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Minneapolis riots have refugees thinking about unrest they fled

As Twin Cities refugees watched the riots following George Floyd’s killing, the violence triggered memories of chaotic scenes in the countries they fled for Minnesota.

“For the refugee population, witnessing police brutality and torture at the hands of an authority figure in broad daylight is going to be extraordinarily triggering,” said Jill Davidson, a social worker with the Center for Victims of Torture. “This was something they thought they left behind.”

Davidson said Minnesota, with its large refugee population, is home to an estimated 50,000 victims of torture — which typically occurred at the hands of a police officer or other authority figures. For her clients, “this [George Floyd] situation has caused a significant setback for, I would say, the majority of them.”

They have been hurt physically or psychologically, sexually assaulted or had food and medical care withheld. Watching Floyd struggle to breathe churned up memories of similar experiences, she said.
Even if not torture victims, many refugees carry trauma from seeing conflict firsthand.
Siyad Farah, 90, was born in northern Somalia and grew up in Mogadishu. He came to the U.S. in 1999, fleeing war, and now lives near Minneapolis’ Third Precinct.

When the rioting started, “The first thing I thought that was going to happen was a civil war,” he said through a translator. Previously, he thought American police had the best training in the world, but watching the video of George Floyd’s last moments changed Farah’s mind. Floyd’s death looked like terrorism, he said, and reminded him of how feared police were in Somalia.

To cope, Farah has been reading the Qur’an and working to stay busy. “I hope things change,” he said.

The blaring sirens, the smell of burning buildings and the sight of the National Guard patrolling the streets has been traumatic for first-generation Somalis, who experienced similar scenes during that country’s civil war.

“They were like, ‘We can’t believe it. This is America,’” said Fartun Weli, executive director of Isuroon, a nonprofit that helps Somali-American women and families.

While Weli was “freaking out” during the protests and the riots, many Somali elders were “incredibly calm,” she said. Then she realized why.

“I was like, ‘Oh, they are in that survival mode where everything is shut down,’ ” she said. For a refugee, it’s an everyday instinct, she added.

Suud Olat, 29, grew up in a Kenyan refugee camp and has been in the U.S. for eight years. He’s running for a seat on the Minneapolis City Council and has heard some Somali-American community members wonder if they will now have to flee their new home.

“They are asking ‘What is going to happen now?’” he said. “The emotional part is that this is in our neighborhood. That’s shocked us and taken a big emotional toll.”

When a person is reminded of past trauma, “even if a person is not in immediate danger, their body responds as if they are,” Davidson explained. Cognitive functioning turns off and a “flight, fight or freeze” response sets in.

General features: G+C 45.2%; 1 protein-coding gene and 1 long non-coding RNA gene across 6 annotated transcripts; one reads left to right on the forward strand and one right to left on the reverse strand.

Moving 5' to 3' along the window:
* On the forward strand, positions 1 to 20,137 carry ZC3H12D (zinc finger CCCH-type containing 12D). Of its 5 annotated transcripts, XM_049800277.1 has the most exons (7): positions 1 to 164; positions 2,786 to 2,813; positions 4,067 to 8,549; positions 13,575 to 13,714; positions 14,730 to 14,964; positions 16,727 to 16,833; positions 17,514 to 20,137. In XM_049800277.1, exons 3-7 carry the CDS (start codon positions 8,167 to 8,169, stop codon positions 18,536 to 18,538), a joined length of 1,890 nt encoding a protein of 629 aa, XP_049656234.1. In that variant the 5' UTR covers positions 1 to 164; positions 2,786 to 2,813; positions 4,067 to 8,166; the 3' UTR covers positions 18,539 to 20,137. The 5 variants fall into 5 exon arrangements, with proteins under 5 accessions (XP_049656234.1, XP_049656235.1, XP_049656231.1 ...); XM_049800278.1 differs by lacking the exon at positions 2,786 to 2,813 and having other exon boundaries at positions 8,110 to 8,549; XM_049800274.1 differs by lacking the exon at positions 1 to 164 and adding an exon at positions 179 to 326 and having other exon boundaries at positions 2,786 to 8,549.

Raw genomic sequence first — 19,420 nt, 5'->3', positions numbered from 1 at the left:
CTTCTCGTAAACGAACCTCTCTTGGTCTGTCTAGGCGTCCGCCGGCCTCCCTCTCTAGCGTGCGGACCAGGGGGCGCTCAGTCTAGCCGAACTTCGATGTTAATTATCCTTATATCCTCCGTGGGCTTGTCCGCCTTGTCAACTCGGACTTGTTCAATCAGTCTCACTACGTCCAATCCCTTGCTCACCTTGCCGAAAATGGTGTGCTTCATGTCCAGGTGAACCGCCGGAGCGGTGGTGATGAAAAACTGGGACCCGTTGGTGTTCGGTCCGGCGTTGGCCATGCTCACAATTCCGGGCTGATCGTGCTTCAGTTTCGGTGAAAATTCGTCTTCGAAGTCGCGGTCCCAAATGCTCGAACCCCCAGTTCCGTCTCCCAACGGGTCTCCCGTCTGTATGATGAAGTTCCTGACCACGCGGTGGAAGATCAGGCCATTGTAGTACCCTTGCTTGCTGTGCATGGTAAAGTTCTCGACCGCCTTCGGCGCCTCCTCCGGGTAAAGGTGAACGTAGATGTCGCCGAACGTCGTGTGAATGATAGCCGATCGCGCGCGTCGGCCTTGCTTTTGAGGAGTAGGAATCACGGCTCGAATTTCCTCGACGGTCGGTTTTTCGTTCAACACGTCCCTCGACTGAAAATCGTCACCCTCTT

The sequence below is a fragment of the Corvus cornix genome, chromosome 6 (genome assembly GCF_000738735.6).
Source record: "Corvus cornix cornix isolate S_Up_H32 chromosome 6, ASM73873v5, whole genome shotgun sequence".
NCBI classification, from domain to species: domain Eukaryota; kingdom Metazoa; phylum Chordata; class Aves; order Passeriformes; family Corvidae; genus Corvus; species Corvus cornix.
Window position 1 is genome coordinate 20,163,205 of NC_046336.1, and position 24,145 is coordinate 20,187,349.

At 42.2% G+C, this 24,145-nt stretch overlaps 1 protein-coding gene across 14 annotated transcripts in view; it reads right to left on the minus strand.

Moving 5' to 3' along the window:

They are afraid to go work or leave the house and suddenly fearful of police, she said. Some are having intrusive thoughts, trouble sleeping or waking from nightmares. Others can’t stop crying.

Compounding the problem, some lost access to basics like grocery stores and pharmacies when stores burned down or were looted, Davidson said.

When mayhem erupted on St. Paul’s University Avenue after Floyd’s death, many Hmong-American farmers were driving home from farm fields in rural areas. Most are in their 60s or 70s and have vivid memories of the Vietnam War. Others in the Hmong community tried to alert them to what was happening so they wouldn’t have to see it.

“They escaped a war-torn country to come to America,” said Bao Vang, executive director and CEO of the Hmong American Partnership. “They didn’t expect that the looting, the rioting would happen in broad daylight with no police presence.”

What they saw in St. Paul reminded them of being “hunted and persecuted” in Laos and Thailand, she said. Some took refuge at the suburban home of a family member. Others got back to their house, locked the door and lay awake all night. Still others froze up, focusing only on survival.

The Center for Victims of Torture teaches its clients strategies to regulate their nervous system if they see or hear something that retraumatizes them. They may try to focus intently on one thing, such as a tree or bird outside their window, to ground themselves in the present. Medicine can help, especially if sleep is an issue, Davidson said.

“I am just amazed every day at the resilience of the people we’re working with … and how they still manage to find a way,” she said. “Our community has a lot to learn from them.”

Out of tragedy, Weli said, she sees hopeful signs in the Somali community. Many young people now want to register to vote or learn how to organize their communities. Others hope to become citizens. “Even though it’s really a hard time, I also see opportunities for the community to become more politically active, with intention,” she said.

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